A CHANCE conversation with Aled Jones's parents led to the discovery of unreleased folk songs he recorded as a boy.

“We were sitting around the kitchen table, when my mum suddenly mentioned an album of mine that had never been released. When she asked my dad where it was, he said the tape of recordings was in the airing cupboard - someone had told them to put it there, to keep dry. There it was, sandwiched between my old pants and socks!" says Aled. "At the time my voice had broken, so the record company decided not to release it. I didn't even remember recording the album, but when I listened to it at my parents’ house I felt like a proud uncle."

From that came the idea to release an album of duets, One Voice, featuring Aled's voice as a boy and adult. The album includes work by Handel, Britten and Vaughan Williams, and Irish and Welsh folk music. Aled has also recorded three new solo tracks.

Now the Welsh singer is performing the duets on a cathedral tour, ending in Bangor where his career started more than 30 years ago.

"Making the album was the nicest singing experience I've had," says Aled. "As a child I didn't listen to my recordings, I just got on with life, but listening to them now, I look back with pride. I put so much emotion into them. It's the album I'm most proud of doing as a boy, because I'm probably singing the best I ever did."

He adds: "It doesn't really feel like me anymore, but on the album I get to sing in harmony and unison with me as a boy. To my knowledge, the concept for One Voice - the same person with two different voices - has never been done before."

How does it work on stage? "There's footage of me as a boy projected onto a wall. It's quite poignant," says Aled. "The cathedral settings are a fantastic backdrop. I'm never more at home than when performing in cathedrals, and I've been fortunate to sing in so many of these beautiful buildings over the years through my work on Songs of Praise."

Now 45, Aled became one of the world’s most successful boy sopranos after making his professional debut aged 12 performing the Angel in Handel's Oratorio Jeptha on TV. He's probably best known for recording Walking in the Air, the song from The Snowman, (although he didn't sing on the film), but had already released several albums by the time the film came out in 1985.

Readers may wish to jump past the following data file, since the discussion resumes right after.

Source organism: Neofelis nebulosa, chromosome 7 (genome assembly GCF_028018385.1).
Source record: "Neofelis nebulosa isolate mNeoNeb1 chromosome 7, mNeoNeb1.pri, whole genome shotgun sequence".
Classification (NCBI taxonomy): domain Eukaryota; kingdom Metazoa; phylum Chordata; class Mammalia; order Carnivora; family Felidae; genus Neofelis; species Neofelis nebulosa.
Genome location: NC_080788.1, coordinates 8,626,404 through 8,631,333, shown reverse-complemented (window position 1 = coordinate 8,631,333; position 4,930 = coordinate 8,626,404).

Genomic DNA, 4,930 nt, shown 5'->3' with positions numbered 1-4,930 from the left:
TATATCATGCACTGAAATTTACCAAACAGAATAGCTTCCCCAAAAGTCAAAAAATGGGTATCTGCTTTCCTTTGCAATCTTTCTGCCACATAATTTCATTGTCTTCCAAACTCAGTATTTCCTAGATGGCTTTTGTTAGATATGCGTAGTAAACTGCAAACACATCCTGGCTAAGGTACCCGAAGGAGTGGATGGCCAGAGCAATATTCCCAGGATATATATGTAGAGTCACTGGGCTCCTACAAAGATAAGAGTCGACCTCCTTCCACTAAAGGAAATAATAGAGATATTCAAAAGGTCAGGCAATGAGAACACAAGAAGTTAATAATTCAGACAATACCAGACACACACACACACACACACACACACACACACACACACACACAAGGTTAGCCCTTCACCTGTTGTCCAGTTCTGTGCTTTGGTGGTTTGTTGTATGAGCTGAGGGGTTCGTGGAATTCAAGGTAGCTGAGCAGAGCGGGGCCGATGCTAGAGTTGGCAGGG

His first album, Diolch â Chân, was in 1983 and Aled went on to release 30 albums, selling eight million records to date.

As well as singing, he has carved a career in TV, broadcasting and musical theatre, starring in shows such as Joseph and the Amazing Technicolour Dreamcoat and Chitty Chitty Bang Bang. He competed on BBC1’s Strictly Come Dancing, presented ITV's Daybreak and has radio shows on BBC Wales and Classic fm.

It all started for Aled when, aged nine, he auditioned for the choir at Bangor Cathedral. He soon became a household name, a dimple-cheeked soprano in surplice and ruffs. He performed for the Queen, on Top of the Pops, at the Hollywood Bowl and at the pop royalty wedding of Bob Geldof and Paula Yates.

"I didn't really feel the pressure as a kid, I'd make a record then go home and play football with my mates. Now I'm old enough to stand back and say I'm proud of of what I did," he says. "Back then, there was only me, Julian Lloyd Webber and Pavarotti doing that kind of classical crossover. Now it's a huge market and record shops have big classical departments. When I was a kid people listened to either pop or classical, but my kids listen to a range of music on their MP3s."

When Aled's voice broke he stepped out of the spotlight, attending the Royal Academy of Music and Bristol Old Vic Theatre School.

An appearance on Songs of Praise was a hit with viewers, leading him to resume his singing career. His self-titled album went to Number 1 in 2002 and he became established as an adult singer, finally able to shake off the choirboy image.

Now enough time has passed for him to sing with his former self.

"In many ways it feels like coming full circle. I can put the early part of my life to bed," says Aled. "I first walked into Bangor Cathedral aged nine and haven't sung there since I was 12. I thought it was the biggest place in the world."

* Aled Jones is at Bradford Cathedral on June 9. For tickets call 0844 844 0444.